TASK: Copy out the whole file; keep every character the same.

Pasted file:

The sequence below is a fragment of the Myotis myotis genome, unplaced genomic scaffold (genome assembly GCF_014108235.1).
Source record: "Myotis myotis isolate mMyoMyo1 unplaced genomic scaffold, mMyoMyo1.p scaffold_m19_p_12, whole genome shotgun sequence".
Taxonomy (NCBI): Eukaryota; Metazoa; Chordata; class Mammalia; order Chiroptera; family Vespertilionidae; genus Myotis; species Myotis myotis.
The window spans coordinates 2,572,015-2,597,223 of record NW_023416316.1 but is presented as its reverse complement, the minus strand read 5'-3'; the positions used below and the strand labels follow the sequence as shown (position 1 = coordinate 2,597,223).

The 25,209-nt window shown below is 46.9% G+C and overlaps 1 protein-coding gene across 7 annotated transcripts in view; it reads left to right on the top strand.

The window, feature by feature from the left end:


The sequence below is a fragment of the Myotis myotis genome, unplaced genomic scaffold (genome assembly GCF_014108235.1).
Source record: "Myotis myotis isolate mMyoMyo1 unplaced genomic scaffold, mMyoMyo1.p scaffold_m19_p_12, whole genome shotgun sequence".
Taxonomy (NCBI): Eukaryota; Metazoa; Chordata; class Mammalia; order Chiroptera; family Vespertilionidae; genus Myotis; species Myotis myotis.
The window spans coordinates 2,572,015-2,597,223 of record NW_023416316.1 but is presented as its reverse complement, the minus strand read 5'-3'; the positions used below and the strand labels follow the sequence as shown (position 1 = coordinate 2,597,223).

The 25,209-nt window shown below is 46.9% G+C and overlaps 1 protein-coding gene across 7 annotated transcripts in view; it reads left to right on the top strand.

The window, feature by feature from the left end: